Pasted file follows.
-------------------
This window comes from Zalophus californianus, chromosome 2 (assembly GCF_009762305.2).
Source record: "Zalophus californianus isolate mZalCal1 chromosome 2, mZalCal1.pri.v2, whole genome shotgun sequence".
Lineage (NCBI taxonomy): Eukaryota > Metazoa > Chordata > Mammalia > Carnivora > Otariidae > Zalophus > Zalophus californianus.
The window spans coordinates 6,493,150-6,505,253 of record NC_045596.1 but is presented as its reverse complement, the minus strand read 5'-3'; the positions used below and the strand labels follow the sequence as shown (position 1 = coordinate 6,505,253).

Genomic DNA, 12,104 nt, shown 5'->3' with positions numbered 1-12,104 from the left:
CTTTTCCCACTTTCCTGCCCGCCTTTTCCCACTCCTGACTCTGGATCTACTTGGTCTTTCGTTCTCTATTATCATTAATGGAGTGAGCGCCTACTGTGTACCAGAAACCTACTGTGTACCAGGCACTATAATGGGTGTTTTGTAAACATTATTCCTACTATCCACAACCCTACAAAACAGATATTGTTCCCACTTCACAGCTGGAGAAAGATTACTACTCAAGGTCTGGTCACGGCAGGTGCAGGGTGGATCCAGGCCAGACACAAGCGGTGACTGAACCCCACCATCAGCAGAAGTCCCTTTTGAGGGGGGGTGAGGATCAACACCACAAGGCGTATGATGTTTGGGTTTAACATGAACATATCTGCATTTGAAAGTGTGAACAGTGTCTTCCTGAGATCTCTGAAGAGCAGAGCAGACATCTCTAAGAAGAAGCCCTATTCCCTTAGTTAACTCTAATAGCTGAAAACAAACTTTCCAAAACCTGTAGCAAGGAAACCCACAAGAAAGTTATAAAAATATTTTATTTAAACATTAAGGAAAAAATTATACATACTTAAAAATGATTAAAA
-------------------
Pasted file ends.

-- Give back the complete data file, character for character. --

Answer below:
This window comes from Zalophus californianus, chromosome 2 (assembly GCF_009762305.2).
Source record: "Zalophus californianus isolate mZalCal1 chromosome 2, mZalCal1.pri.v2, whole genome shotgun sequence".
Lineage (NCBI taxonomy): Eukaryota > Metazoa > Chordata > Mammalia > Carnivora > Otariidae > Zalophus > Zalophus californianus.
The window spans coordinates 6,493,150-6,505,253 of record NC_045596.1 but is presented as its reverse complement, the minus strand read 5'-3'; the positions used below and the strand labels follow the sequence as shown (position 1 = coordinate 6,505,253).

Genomic DNA, 12,104 nt, shown 5'->3' with positions numbered 1-12,104 from the left:
CTTTTCCCACTTTCCTGCCCGCCTTTTCCCACTCCTGACTCTGGATCTACTTGGTCTTTCGTTCTCTATTATCATTAATGGAGTGAGCGCCTACTGTGTACCAGAAACCTACTGTGTACCAGGCACTATAATGGGTGTTTTGTAAACATTATTCCTACTATCCACAACCCTACAAAACAGATATTGTTCCCACTTCACAGCTGGAGAAAGATTACTACTCAAGGTCTGGTCACGGCAGGTGCAGGGTGGATCCAGGCCAGACACAAGCGGTGACTGAACCCCACCATCAGCAGAAGTCCCTTTTGAGGGGGGGTGAGGATCAACACCACAAGGCGTATGATGTTTGGGTTTAACATGAACATATCTGCATTTGAAAGTGTGAACAGTGTCTTCCTGAGATCTCTGAAGAGCAGAGCAGACATCTCTAAGAAGAAGCCCTATTCCCTTAGTTAACTCTAATAGCTGAAAACAAACTTTCCAAAACCTGTAGCAAGGAAACCCACAAGAAAGTTATAAAAATATTTTATTTAAACATTAAGGAAAAAATTATACATACTTAAAAATGATTAAAA